Just this once, an intervention happened without a TV doctor and some has-been celebrity making his eleventy-gajillionth failed trip to rehab. There’s no Violent Torpedo of Truth heralding the low-point of an acting career. What you will find is a 2002 Harley Super Glide Sport on the brink of an abyss with a life of shame waiting at the bottom.
Robbie Closson found it on Craigslist while searching for a Dyna T-Sport to customize. When he went over and checked it out, the bike had a Vance Hines Pro Pipe, half of which had been removed and a straight pipe from a local parts store had been welded on it. Vance Hines exhausts aren’t exactly made out of Legos; it’s not like you need cheap Chinese tubing to enhance them.
Naturally, Robbie was curious about that and asked why the fellow went with the little voice in his head that tells him to violate things.
“I was gonna turn it into a rat bike,” came the reply.
Personally, I’ve got nothing against the vermin side of the custom bike spectrum. To me, some rats are the punk rock to high-dollar customs’ disco, especially the blinged-out choppers we saw circa 2003. We’re not talking about me, though, we’re discussing Robbie, and right then and there he knew he had to intervene and save this bike from “a life of shame,” as he describes it.
As a mechanic and builder with long years of experience, first in his dad’s garage as a kid, now working for CamTech Custom, Robbie had the chops to make the rescued scoot shine. “CamTech builds baggers because that’s what Cameron Jurow likes and that’s where the money is,” he says. “I built this bike because I build baggers daily, and I’m more of a less-is-better guy. If it don’t need it to make it run faster, why would you want it?” Robbie’s owned two Dynas, two FXR’s, and an ’02 Sportster. This project was a chance for him to do something different for himself.
Although he loves the whole creation process, building motors is his favorite part of making a motorcycle. An intervention starts with admitting you have a problem, and for Robbie, the stock displacement was an issue. He tore the Twin Cam 88 all the way down and gave it some serious attention, to the tune of 114 ci. Up top, Robbie cut the boxes on the inside to make room for larger roller rockers.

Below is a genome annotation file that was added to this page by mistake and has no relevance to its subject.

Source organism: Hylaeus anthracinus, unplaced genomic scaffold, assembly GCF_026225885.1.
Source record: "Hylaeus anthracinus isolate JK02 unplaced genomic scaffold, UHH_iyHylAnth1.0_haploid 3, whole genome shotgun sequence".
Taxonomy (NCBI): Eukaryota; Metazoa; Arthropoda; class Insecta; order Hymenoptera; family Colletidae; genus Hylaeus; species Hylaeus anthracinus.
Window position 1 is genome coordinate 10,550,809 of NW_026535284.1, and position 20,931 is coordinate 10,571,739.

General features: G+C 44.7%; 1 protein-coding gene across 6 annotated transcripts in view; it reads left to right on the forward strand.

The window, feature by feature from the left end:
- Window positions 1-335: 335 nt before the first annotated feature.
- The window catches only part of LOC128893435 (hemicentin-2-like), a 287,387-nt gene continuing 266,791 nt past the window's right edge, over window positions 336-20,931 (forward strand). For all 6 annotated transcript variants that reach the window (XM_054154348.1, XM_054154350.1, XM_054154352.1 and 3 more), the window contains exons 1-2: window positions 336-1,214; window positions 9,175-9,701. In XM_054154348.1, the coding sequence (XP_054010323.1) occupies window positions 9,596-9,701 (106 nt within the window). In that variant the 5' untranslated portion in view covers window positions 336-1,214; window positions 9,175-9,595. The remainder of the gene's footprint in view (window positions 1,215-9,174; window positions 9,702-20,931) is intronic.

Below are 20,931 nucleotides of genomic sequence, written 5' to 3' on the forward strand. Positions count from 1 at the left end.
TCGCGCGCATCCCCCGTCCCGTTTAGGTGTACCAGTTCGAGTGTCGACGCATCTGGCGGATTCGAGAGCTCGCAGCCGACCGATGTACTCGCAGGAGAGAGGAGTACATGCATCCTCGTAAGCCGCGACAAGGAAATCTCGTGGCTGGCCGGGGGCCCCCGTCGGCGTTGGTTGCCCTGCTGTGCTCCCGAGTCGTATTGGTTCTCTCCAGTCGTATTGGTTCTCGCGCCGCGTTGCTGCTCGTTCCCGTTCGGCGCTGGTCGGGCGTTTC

He also bored the barrels out to 4.25 inches and added stage 3 heads from Revolution Performance. On the outside, he gave the mill the diamond cut treatment so it would look as good as it runs. That hack job of an exhaust was an enabler for both crappy performance and shoddy looks, so it had to go.
The new pipe is a Thunder Header 2-into-1 that was a great upgrade in both departments. Robbie tells us the bike is “Fun, fast as hell. It’s the sort of bike you can drag the pegs and do Second gear wheelies with.”
On the chassis side, all of the unsightly welds and rivets were ground down and molded into oblivion, as were those on the swingarm. In the time since he’s bought it, Robbie’s customized this Dyna three times. Right now, the wheels and brakes are all from PM’s Contrast Cut Heathen line while Progressive Suspension shocks and forks take on the hard bumps in the road.
That could change, though. “If I was going to change anything, it would be a longer frontend and shocks. It handled better before I used this shorter suspension setup. I’ve also kicked around a mid glide frontend so I could use this 23-inch front wheel we have at the shop,” he told us.
No one at the shop liked Pot of Honey yellow, so he knew he had to have it.
Like the bones, the skin got a good cleansing too. Robbie took a Harley front fender, rewelded the bracket, and ground the rivets out of it too. He also took the unusual step of adding a 2-inch lift kit to the gas tank because (a) he likes being able to see over the tops of the rocker boxes, and (b) he wanted more of a slope to the profile.
Take a look out back and you’ll see a curved lay-down license mount from Cycle Visions and lay-down Küryakyn taillight streamlining the profile at the rear too. What you won’t find are turn signals cluttering up Robbie’s ride.
So far most of the changes we’ve talked about were “do’s”—do get rid of clutter, do optimize the motor to what you want, that kind of thing. The paintjob was a bit of a “don’t,” at least at first. When Robbie was flipping through the PPG paint book searching for inspiration, he went against the grain. No one at the shop liked Pot of Honey yellow, so he knew he had to have it.
Not in a small way, either. Chris Minichiello and Mitch Melling lavished it over not just the fenders and tank, but the chassis, covers, and swingarm to boot. Now the color no one liked was everywhere.
Eric Roellig and Chris Minichiello are responsible for the black flames, Psycho Silver pinstriping, and skulls you’ll find throughout Robbie’s Dyna. The coolest part about the pigment may be one of the simplest; Robbie had his daughters’ names, Bryn and Gracie, worked into the paint on either side of his machine.
Since its last rebirth, this Dyna has been rather busy on the show circuit, winning awards at the IMS show, the Rat’s Hole Show in Daytona, and a lot more. It’s had a glorious career thanks to Robbie’s intervention and without having to cry in front of Doctor Phil or finding Jesus after waking up in Vegas next to a dead hooker. HB
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